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Life in words... on the run

SUCHITRA BEHAL gets across to Choman Hardi, a Kurdish poet, who writes of displacement, exile, refugees. And a lot more.

THERE ARE mixed memories. War and displacement. Laughter and tears. Both abounded as they shifted from one country to another. Finally there was a scattering . Yet the roots were intact and strong enough not to let a sense of betrayal creep in. For Kurdish poet, Choman Hardi, the migrant diaspora, flung all over the world, specially Europe, shares the same concerns and she believes that in her poetry she is touching on a universal chord. Hardi has published two collections of her work, "Return with No Memory" and "Light and the Shadows".

Born into a literary family, her father is a well-known Kurdish poet and her two brothers also write, Hardi said that poetry happened much later. "As a child I painted and was sure that I would be an artist." But love turned that around and at the age of 21, "when I fell in love there was a sudden rush through me and poetry just seemed to flow.'' In New Delhi recently to attend the UK-South Asian Women Writers' Conference-2003, Hardi, currently a member of Exiled Writers' Ink, which represents over 300 refugee writers from across the world, tells what it means to be a refugee and why she has stopped writing in her own language.

Q.When did you switch to writing in English?

A. I only started writing in English about three years ago. There are many reasons for that. First of all I failed in translating my poetry. Maybe I wasn't experienced enough. Secondly although I was highly acclaimed for my poetry, there was censorship within my community. Everytime I read at a poetry forum later I would hear awful stories. "Oh! She must be looking for a husband''. People would say, "Oh! a young girl writing about love, about sex she must be looking for a husband". I laugh a lot about it now but I was actually very hurt by these remarks. I felt very alienated and decided not to read any poetry for a period of two years. At this time I joined the university in England. Because I was reading and writing in English and spoke it with my colleagues, it naturally, very slowly became the language of communication. It is also a way to claim wider readership and find a form that is less censored. I do feel guilty now and again and, yes, I think in a way it is a shame to lose that language (Kurdish) but I do believe that it is not permanent. I will make ties with it again. I need to go back to my country to be able to be there physically to get into that mode again.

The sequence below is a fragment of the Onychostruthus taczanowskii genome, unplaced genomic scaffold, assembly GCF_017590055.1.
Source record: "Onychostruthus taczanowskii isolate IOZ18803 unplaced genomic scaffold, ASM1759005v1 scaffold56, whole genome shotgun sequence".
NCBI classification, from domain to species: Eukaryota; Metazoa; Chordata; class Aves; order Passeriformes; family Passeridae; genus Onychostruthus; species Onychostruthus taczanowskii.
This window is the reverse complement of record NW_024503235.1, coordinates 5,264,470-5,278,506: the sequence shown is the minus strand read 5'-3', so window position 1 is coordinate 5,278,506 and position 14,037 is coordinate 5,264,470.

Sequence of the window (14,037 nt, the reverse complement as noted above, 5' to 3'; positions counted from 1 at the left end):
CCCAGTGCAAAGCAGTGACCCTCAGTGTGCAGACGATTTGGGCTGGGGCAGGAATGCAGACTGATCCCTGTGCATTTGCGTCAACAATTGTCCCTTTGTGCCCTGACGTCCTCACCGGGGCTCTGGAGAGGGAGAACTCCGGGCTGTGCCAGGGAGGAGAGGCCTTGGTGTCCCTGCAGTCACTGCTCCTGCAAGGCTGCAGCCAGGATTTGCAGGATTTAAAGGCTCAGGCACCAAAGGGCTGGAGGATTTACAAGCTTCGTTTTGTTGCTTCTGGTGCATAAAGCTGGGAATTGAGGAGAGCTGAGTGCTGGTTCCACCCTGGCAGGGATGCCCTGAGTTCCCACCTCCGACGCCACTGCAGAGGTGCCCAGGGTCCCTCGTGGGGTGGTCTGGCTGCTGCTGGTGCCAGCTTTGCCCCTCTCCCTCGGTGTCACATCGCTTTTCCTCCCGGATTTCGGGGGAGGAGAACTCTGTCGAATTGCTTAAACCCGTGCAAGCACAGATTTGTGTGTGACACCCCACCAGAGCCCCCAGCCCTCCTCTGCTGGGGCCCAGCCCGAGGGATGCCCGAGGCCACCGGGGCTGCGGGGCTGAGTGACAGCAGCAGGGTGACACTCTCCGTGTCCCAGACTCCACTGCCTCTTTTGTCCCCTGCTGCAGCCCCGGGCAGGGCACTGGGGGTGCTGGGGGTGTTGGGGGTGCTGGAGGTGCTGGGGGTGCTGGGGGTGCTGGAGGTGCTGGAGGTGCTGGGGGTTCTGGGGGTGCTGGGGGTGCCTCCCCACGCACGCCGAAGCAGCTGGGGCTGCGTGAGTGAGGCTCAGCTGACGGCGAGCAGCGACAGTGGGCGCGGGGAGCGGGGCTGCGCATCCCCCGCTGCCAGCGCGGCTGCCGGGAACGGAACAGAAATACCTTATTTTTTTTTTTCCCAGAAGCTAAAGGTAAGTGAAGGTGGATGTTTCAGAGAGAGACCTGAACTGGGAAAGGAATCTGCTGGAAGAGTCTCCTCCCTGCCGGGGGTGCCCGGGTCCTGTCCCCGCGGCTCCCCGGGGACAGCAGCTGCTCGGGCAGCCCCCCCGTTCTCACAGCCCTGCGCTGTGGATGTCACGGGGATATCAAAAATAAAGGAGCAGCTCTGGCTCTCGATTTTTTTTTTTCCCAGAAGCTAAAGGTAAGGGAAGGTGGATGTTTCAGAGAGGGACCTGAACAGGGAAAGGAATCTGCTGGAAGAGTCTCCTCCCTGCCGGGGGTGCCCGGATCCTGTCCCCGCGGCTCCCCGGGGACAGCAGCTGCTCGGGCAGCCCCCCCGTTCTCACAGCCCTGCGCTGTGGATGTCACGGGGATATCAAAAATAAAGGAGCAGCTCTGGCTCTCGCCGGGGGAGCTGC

Q. This moving away from your roots... does it give rise to another identity? That of the refugee?

A. I have addressed the question of displacement but much of my writing is informed by my own emotions and my own history. In doing so, I think I am touching a lot of people who have had similar experiences. So although I may talk about the dispersal of my own family it could apply to any of the migrant families in Britain. You're on your own with your culture whether you want to practice it or not.

Q. What are the aspirations of the Kurdish people?

A. There is a big community now. Unfortunately many of the young people arriving are a disillusioned lot. We have lived through a century of oppression and this generation does not believe that people really care. They want stable lives, jobs and a family. It is the earlier generations that have links with people back home. It is this living between two worlds that can be enriching for a writer. I have been very much inspired by this whole concept of silence and oppression.

Q. Is there a common question that refugee writing addresses?

A. Absolutely. When I was in Iraq I had known Arabs only as oppressors. In England I see many Arabic people in the same situation as me. It makes you get in touch with your own humanity.

Q. What is the main concern of the refugee writer?

A. Many people think that refugee writing must deal with only these issues. Actually it does not have to be about exile. Part of the writing is coloured by the sense of loss and then there are concerns about the other life- the new life. For instance I am concerned about my home, my children, how much of my culture will be transported back to them? So it is all these feelings of the past, the present and the future that makes up the writing.

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